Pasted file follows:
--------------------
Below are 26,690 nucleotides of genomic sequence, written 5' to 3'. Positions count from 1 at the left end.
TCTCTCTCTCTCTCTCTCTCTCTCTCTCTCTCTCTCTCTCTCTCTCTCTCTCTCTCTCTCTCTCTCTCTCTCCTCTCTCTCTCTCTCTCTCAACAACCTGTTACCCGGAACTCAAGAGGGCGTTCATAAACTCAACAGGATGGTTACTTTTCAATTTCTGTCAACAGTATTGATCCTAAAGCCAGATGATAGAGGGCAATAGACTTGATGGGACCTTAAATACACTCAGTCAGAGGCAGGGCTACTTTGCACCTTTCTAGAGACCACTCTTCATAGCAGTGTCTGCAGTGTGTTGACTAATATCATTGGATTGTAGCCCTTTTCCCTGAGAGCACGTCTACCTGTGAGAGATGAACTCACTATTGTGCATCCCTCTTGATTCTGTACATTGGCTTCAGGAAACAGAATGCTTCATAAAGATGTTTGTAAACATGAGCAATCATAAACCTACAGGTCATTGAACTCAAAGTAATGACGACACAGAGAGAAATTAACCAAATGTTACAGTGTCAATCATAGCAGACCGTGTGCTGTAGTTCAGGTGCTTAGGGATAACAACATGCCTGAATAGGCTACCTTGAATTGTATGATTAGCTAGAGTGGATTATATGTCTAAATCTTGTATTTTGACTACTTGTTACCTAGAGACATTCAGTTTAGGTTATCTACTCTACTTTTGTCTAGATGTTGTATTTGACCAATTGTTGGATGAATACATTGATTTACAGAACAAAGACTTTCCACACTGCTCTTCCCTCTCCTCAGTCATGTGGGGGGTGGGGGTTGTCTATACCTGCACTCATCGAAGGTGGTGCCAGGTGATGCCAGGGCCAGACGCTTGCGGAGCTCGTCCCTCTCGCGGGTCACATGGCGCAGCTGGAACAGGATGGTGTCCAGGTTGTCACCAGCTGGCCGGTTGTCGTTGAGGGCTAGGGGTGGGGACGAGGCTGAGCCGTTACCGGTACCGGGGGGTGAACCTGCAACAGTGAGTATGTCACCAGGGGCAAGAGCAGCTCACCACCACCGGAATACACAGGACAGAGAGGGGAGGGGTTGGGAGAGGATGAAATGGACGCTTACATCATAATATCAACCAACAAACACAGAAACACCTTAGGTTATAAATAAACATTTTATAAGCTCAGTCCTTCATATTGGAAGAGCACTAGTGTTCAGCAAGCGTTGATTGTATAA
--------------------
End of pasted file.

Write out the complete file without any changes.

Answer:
Below are 26,690 nucleotides of genomic sequence, written 5' to 3'. Positions count from 1 at the left end.
TCTCTCTCTCTCTCTCTCTCTCTCTCTCTCTCTCTCTCTCTCTCTCTCTCTCTCTCTCTCTCTCTCTCTCTCCTCTCTCTCTCTCTCTCTCAACAACCTGTTACCCGGAACTCAAGAGGGCGTTCATAAACTCAACAGGATGGTTACTTTTCAATTTCTGTCAACAGTATTGATCCTAAAGCCAGATGATAGAGGGCAATAGACTTGATGGGACCTTAAATACACTCAGTCAGAGGCAGGGCTACTTTGCACCTTTCTAGAGACCACTCTTCATAGCAGTGTCTGCAGTGTGTTGACTAATATCATTGGATTGTAGCCCTTTTCCCTGAGAGCACGTCTACCTGTGAGAGATGAACTCACTATTGTGCATCCCTCTTGATTCTGTACATTGGCTTCAGGAAACAGAATGCTTCATAAAGATGTTTGTAAACATGAGCAATCATAAACCTACAGGTCATTGAACTCAAAGTAATGACGACACAGAGAGAAATTAACCAAATGTTACAGTGTCAATCATAGCAGACCGTGTGCTGTAGTTCAGGTGCTTAGGGATAACAACATGCCTGAATAGGCTACCTTGAATTGTATGATTAGCTAGAGTGGATTATATGTCTAAATCTTGTATTTTGACTACTTGTTACCTAGAGACATTCAGTTTAGGTTATCTACTCTACTTTTGTCTAGATGTTGTATTTGACCAATTGTTGGATGAATACATTGATTTACAGAACAAAGACTTTCCACACTGCTCTTCCCTCTCCTCAGTCATGTGGGGGGTGGGGGTTGTCTATACCTGCACTCATCGAAGGTGGTGCCAGGTGATGCCAGGGCCAGACGCTTGCGGAGCTCGTCCCTCTCGCGGGTCACATGGCGCAGCTGGAACAGGATGGTGTCCAGGTTGTCACCAGCTGGCCGGTTGTCGTTGAGGGCTAGGGGTGGGGACGAGGCTGAGCCGTTACCGGTACCGGGGGGTGAACCTGCAACAGTGAGTATGTCACCAGGGGCAAGAGCAGCTCACCACCACCGGAATACACAGGACAGAGAGGGGAGGGGTTGGGAGAGGATGAAATGGACGCTTACATCATAATATCAACCAACAAACACAGAAACACCTTAGGTTATAAATAAACATTTTATAAGCTCAGTCCTTCATATTGGAAGAGCACTAGTGTTCAGCAAGCGTTGATTGTATAA